Here are some hard truths: if you lament the busted windows of small businesses in Minneapolis, but order something from Amazon you could have gotten from a small business, then you care more about shutting down these protests than supporting small business. If you spend more time decrying a handful of people stealing lamps from Target than you ever have against corporations like Amazon, Wal-Mart and yes, even Target, that have actively pushed small businesses into the ground for decades, then you don’t care about small businesses. And FYI- Target isn’t a small business despite how it’s being lumped in with small businesses in this breed of posts shaming looting, so pillaging Target does not hurt small businesses in the slightest.
In this video, Trevor Noah explained the sentiments about why people seem to be more upset about Target than the death of George Floyd, and noted that watching Target get looted bothers us because we metaphorically sign a social contract to participate in society. That contract requires us to abide by certain behaviors, like not looting, in order to gain the benefits and protections of living in a society.
But think of those who don’t benefit from living in society, who are hassled by the cops at a much higher frequency, who are incarcerated in higher proportions and for longer than their white counterparts for the exact same crimes, who are accused of benefiting from affirmative action when all affirmative action does is cut back on the number of incompetent white candidates (see the Harvard case about affirmative action that happened back in October)? Those unprotected by the social contract don’t have reason to value the social contract.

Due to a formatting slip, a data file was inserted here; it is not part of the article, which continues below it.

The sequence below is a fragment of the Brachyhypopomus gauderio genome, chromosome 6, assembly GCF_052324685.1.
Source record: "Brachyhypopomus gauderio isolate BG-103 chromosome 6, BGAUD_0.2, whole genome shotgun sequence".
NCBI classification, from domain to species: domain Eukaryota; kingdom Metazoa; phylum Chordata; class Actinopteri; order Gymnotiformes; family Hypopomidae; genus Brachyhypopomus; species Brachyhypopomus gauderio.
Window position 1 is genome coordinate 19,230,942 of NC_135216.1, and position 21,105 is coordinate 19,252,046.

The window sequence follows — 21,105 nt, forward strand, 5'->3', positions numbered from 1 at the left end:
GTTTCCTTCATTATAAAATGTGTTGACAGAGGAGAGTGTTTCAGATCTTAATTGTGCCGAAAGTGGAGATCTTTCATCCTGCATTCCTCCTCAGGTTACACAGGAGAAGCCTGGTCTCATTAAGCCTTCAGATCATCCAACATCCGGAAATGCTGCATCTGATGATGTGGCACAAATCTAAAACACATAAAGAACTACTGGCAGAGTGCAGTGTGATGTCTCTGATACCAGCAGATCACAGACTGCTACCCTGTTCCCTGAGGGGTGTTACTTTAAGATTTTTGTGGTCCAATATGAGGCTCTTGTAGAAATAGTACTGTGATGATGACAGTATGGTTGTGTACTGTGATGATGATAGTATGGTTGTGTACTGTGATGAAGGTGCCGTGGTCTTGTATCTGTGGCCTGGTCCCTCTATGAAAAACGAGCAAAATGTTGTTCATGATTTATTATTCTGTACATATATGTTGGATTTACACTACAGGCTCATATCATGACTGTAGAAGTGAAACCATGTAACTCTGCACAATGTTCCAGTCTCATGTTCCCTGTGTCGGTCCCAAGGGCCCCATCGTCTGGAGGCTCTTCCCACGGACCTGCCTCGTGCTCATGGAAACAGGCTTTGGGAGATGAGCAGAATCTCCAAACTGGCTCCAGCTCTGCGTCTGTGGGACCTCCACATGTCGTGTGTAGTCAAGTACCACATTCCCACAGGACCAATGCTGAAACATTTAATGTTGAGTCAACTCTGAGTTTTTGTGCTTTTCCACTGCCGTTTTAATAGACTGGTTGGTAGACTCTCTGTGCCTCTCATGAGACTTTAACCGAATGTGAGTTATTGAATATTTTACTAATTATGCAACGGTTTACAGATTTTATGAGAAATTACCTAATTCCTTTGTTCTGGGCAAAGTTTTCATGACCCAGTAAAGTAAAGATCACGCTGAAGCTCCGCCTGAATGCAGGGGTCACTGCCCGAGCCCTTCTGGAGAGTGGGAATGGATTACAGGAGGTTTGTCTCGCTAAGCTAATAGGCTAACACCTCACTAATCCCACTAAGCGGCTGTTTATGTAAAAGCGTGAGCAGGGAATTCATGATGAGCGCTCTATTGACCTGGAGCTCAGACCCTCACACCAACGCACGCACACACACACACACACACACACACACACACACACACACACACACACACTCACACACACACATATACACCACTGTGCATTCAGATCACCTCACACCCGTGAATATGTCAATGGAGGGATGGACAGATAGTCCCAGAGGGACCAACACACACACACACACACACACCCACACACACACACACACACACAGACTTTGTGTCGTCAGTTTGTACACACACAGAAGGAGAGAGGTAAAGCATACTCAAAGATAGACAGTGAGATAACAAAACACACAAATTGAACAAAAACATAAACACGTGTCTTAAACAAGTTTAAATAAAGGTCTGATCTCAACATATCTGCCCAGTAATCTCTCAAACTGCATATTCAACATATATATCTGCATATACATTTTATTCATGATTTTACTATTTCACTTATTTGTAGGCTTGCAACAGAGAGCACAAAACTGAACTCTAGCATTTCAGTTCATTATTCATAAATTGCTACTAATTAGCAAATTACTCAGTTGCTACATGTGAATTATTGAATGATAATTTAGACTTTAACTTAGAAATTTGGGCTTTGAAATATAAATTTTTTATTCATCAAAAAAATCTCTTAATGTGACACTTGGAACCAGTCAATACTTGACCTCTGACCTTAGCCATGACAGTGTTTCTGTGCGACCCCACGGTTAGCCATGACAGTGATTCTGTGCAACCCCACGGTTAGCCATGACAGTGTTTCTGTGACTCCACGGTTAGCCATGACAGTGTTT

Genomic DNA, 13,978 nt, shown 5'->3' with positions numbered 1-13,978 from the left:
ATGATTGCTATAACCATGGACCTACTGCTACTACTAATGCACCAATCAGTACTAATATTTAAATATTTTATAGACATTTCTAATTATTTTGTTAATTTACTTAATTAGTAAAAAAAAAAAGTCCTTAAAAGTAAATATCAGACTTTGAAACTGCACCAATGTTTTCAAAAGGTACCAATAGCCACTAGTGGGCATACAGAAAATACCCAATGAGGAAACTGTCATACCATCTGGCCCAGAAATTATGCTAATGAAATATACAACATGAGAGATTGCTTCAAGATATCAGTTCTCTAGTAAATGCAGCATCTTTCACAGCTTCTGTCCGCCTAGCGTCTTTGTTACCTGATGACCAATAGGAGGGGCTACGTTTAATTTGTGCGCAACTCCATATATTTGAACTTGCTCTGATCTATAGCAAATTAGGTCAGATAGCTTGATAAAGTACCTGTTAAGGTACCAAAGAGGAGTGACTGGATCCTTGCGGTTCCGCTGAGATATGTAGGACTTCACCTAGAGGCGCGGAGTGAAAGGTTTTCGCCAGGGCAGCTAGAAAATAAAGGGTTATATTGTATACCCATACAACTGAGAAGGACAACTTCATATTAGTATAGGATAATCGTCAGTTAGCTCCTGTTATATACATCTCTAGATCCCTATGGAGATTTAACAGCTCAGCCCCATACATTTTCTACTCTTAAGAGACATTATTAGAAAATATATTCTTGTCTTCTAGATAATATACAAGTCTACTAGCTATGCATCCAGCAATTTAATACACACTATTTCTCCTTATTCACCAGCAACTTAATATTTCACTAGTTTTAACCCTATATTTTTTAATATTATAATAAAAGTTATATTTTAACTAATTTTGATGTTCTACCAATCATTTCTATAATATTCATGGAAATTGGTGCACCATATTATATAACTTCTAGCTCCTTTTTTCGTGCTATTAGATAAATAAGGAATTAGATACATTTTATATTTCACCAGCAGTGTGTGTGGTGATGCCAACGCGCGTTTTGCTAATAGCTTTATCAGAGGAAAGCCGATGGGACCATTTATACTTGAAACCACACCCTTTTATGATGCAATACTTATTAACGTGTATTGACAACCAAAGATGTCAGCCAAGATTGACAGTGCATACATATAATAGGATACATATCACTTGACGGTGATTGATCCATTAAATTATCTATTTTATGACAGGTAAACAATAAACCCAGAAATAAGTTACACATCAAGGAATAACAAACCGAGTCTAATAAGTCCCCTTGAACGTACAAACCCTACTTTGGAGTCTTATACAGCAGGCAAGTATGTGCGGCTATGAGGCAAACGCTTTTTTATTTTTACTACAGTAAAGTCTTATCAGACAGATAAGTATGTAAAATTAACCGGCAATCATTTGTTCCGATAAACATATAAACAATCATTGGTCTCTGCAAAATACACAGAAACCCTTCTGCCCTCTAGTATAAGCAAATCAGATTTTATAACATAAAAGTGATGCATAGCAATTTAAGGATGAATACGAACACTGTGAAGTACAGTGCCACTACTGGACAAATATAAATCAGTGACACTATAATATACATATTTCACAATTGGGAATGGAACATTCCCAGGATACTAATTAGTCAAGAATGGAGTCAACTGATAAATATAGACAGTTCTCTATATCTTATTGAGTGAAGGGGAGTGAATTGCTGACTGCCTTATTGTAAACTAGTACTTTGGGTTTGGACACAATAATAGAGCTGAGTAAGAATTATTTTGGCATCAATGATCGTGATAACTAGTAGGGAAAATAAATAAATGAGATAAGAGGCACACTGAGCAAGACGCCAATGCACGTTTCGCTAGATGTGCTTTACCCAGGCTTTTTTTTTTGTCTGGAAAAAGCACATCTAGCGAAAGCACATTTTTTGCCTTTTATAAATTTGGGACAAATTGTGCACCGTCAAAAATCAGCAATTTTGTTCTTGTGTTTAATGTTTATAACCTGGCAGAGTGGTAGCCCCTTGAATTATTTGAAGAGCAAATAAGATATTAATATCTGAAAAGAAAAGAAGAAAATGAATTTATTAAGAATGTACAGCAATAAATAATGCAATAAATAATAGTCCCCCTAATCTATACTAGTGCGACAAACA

Those unprotected by the social contract don’t have reason to value the social contract
Going back to small businesses: If you care so much, where were you when Wall Street corporations sucked the SBA loan funds dry?
Rewind three months back to the beginning of quarantine. The federal government announced it was releasing $349 million in low interest loans for small businesses affected by COVID-19. That fund was sucked dry almost immediately, but not by small businesses. The SBA report shows that 2% of businesses took 30% of the funds and that only 17% of the total funds were issued out in loans less than $150,000, which is the range where most “mom and pop” places would have been. Courtesy of Marc Davis’s article, here are some of the culprits and their 2019 revenue:
- Zagg Inc. at $522 million in revenue
- Hallador Energy Co at $323 million revenue
- Lindblad Expeditions Holdings Inc. at $343 million revenue
- Quantum Corp. at $403 million revenue